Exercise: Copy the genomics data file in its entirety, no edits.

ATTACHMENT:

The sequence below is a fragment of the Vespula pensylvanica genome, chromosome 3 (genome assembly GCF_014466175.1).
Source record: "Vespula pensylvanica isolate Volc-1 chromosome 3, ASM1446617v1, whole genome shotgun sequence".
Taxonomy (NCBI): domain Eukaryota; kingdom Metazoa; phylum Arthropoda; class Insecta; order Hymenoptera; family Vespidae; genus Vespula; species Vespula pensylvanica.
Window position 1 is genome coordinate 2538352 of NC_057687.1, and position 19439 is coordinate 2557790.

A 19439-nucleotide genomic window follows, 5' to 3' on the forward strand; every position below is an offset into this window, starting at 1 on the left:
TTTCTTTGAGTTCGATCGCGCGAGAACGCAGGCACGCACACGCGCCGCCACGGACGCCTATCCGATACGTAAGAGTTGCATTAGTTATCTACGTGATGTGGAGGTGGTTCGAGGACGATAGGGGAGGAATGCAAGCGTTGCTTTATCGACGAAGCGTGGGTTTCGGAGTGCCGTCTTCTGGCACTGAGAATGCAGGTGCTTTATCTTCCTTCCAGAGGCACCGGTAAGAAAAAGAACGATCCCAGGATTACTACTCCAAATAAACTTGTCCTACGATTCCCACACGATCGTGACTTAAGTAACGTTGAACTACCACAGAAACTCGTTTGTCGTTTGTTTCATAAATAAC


The sequence below is a fragment of the Vespula pensylvanica genome, chromosome 3 (genome assembly GCF_014466175.1).
Source record: "Vespula pensylvanica isolate Volc-1 chromosome 3, ASM1446617v1, whole genome shotgun sequence".
Taxonomy (NCBI): domain Eukaryota; kingdom Metazoa; phylum Arthropoda; class Insecta; order Hymenoptera; family Vespidae; genus Vespula; species Vespula pensylvanica.
Window position 1 is genome coordinate 2538352 of NC_057687.1, and position 19439 is coordinate 2557790.

A 19439-nucleotide genomic window follows, 5' to 3' on the forward strand; every position below is an offset into this window, starting at 1 on the left:
TTTCTTTGAGTTCGATCGCGCGAGAACGCAGGCACGCACACGCGCCGCCACGGACGCCTATCCGATACGTAAGAGTTGCATTAGTTATCTACGTGATGTGGAGGTGGTTCGAGGACGATAGGGGAGGAATGCAAGCGTTGCTTTATCGACGAAGCGTGGGTTTCGGAGTGCCGTCTTCTGGCACTGAGAATGCAGGTGCTTTATCTTCCTTCCAGAGGCACCGGTAAGAAAAAGAACGATCCCAGGATTACTACTCCAAATAAACTTGTCCTACGATTCCCACACGATCGTGACTTAAGTAACGTTGAACTACCACAGAAACTCGTTTGTCGTTTGTTTCATAAATAAC